Plawn Motors Sparks Outrage with Alleged Tribalistic Job Advertisement in Bulawayo
15 January 2024
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By Jane Mlambo| Plawn Motors, a prominent automotive company headquartered in Harare, is facing scrutiny for an alleged promotion of tribalism in the country through a controversial job advertisement.

The company’s recent announcement seeking a bike messenger proficient in both Shona and English has ignited a firestorm, as it appears to favor Shona-speaking candidates over the predominantly Ndebele-speaking population in Bulawayo.

Renowned journalist Ezra Tshisa Sibanda has strongly criticized Plawn Motors, questioning the motivations behind their language requirements for the messenger position.

Sibanda raised concerns, stating, “Plawn Motors wants a messenger in Bulawayo who can speak English and Shona fluently. Is this an oversight, or does the company have an agenda? Who will be served in Bulawayo, only the Shona-speaking population?”

Sibanda’s remarks resonate with many who view the job advertisement as a blatant effort to segregate and marginalize Ndebele-speaking individuals and other ethnic groups in the city.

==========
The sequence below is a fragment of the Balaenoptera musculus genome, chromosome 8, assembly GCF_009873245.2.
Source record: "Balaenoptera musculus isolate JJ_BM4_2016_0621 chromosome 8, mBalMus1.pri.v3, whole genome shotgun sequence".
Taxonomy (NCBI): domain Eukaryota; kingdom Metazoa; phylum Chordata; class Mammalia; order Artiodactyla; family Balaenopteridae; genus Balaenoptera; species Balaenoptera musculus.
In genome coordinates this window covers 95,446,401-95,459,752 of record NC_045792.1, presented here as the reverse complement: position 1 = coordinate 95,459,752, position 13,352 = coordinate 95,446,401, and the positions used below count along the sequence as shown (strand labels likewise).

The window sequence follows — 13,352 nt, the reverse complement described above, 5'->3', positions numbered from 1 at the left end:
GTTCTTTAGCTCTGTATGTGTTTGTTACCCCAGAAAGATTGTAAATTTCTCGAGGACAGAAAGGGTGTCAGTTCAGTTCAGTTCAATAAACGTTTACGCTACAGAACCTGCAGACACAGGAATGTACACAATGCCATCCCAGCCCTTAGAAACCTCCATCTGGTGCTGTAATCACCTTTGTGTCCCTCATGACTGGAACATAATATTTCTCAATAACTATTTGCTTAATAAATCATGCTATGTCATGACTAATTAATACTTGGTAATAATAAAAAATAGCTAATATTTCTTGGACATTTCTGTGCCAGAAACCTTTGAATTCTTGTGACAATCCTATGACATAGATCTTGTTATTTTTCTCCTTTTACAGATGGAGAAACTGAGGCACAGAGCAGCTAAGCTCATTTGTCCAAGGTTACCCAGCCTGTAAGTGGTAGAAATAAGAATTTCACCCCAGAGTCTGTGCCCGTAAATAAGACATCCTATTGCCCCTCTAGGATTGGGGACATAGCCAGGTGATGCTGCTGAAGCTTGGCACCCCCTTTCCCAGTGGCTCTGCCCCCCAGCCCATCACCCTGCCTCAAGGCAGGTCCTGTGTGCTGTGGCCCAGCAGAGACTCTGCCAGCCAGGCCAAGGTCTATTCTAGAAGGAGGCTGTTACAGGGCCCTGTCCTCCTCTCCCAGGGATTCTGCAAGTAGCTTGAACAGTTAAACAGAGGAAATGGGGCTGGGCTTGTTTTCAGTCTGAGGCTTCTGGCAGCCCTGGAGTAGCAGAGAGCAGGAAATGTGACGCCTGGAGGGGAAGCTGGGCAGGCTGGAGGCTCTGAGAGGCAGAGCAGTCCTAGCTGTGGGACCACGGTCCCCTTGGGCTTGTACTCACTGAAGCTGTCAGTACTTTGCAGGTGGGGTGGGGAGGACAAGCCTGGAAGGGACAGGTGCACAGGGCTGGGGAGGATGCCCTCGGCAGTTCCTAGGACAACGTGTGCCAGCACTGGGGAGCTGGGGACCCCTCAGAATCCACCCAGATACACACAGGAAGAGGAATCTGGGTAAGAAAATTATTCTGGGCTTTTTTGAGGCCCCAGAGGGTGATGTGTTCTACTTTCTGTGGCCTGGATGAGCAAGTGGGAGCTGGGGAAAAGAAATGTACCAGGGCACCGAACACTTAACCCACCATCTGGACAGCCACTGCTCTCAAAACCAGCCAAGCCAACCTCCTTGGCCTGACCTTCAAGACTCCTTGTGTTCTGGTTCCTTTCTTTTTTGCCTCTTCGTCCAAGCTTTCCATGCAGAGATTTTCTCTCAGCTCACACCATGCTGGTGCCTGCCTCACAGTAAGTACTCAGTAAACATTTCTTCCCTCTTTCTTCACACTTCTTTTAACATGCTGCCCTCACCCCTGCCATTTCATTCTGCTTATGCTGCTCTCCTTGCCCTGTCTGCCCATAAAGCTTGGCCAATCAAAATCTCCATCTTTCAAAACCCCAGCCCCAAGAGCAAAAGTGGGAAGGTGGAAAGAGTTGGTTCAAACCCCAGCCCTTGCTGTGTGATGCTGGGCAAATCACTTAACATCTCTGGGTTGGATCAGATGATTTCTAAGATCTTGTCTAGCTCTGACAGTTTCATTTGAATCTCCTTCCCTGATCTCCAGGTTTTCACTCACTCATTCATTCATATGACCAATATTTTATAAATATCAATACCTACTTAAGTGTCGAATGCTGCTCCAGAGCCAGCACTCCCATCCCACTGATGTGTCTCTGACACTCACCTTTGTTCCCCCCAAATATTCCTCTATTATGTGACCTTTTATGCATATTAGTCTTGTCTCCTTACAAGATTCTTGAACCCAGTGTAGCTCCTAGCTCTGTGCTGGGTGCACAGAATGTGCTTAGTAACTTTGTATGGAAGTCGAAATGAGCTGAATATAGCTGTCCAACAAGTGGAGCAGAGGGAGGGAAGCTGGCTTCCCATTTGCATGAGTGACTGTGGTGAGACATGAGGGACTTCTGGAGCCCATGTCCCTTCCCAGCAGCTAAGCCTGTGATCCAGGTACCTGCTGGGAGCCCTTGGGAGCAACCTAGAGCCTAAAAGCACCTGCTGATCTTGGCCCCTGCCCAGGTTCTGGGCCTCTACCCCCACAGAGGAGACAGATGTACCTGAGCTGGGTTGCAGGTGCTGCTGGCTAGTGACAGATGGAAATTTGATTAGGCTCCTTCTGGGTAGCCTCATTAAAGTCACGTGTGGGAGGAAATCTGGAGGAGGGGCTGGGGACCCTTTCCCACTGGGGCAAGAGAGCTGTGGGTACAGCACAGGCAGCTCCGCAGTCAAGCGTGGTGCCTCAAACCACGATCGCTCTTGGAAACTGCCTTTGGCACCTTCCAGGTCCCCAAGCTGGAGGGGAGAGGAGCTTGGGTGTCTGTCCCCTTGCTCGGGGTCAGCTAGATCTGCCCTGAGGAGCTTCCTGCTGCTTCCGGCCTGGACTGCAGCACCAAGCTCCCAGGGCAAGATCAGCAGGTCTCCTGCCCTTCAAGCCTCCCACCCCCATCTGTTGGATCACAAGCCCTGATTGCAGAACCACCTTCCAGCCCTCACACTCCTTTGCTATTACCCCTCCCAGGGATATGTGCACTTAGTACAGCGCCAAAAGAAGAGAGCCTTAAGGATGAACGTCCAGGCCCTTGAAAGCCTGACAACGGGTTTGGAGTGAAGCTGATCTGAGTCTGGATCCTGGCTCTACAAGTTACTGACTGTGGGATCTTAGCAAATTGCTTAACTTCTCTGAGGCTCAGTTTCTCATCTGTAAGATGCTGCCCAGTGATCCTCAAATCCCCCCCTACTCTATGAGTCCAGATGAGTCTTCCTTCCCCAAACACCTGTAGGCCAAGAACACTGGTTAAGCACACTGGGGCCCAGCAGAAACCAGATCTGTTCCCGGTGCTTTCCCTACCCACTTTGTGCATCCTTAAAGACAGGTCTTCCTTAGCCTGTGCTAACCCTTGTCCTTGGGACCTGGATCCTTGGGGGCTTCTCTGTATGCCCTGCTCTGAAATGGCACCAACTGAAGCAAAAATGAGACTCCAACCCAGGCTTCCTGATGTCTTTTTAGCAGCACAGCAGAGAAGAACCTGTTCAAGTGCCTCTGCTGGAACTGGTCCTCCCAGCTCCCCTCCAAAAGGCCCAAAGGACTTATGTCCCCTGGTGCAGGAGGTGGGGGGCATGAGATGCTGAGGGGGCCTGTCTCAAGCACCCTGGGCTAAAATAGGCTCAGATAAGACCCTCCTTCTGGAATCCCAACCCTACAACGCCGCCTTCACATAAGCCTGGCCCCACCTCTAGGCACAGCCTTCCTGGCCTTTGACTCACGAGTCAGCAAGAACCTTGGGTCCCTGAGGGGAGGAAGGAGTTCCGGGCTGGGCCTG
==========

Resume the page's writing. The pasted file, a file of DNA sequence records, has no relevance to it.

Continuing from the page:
Critics have used the term “Cooperate Gukurahundi” to draw parallels between Plawn Motors’ alleged discriminatory practices and historical ethnic conflicts in the region.

Plawn Motors’ listed qualifications for the messenger position, including O levels, proficiency in Shona and English, and three years of messenger experience, seem standard.

However, the controversial addition of “Applicants Restricted to Bulawayo Residents” has fueled accusations of tribalistic hiring practices.

Expressing his disapproval, Ezra Tshisa Sibanda took to social media with hashtags like #PlawnMotorsMustGo, #NoToTribalism, and #NoToDiscrimination.

His post has gained momentum, with many locals echoing his sentiments and demanding accountability from Plawn Motors.

In response to the growing controversy, local activists and community leaders are mobilizing efforts to address what they perceive as an attempt to divide the people of Bulawayo along tribal lines.

The situation is garnering attention not just as a critique of Plawn Motors but also as a broader concern about the potential exacerbation of tribal tensions within the community.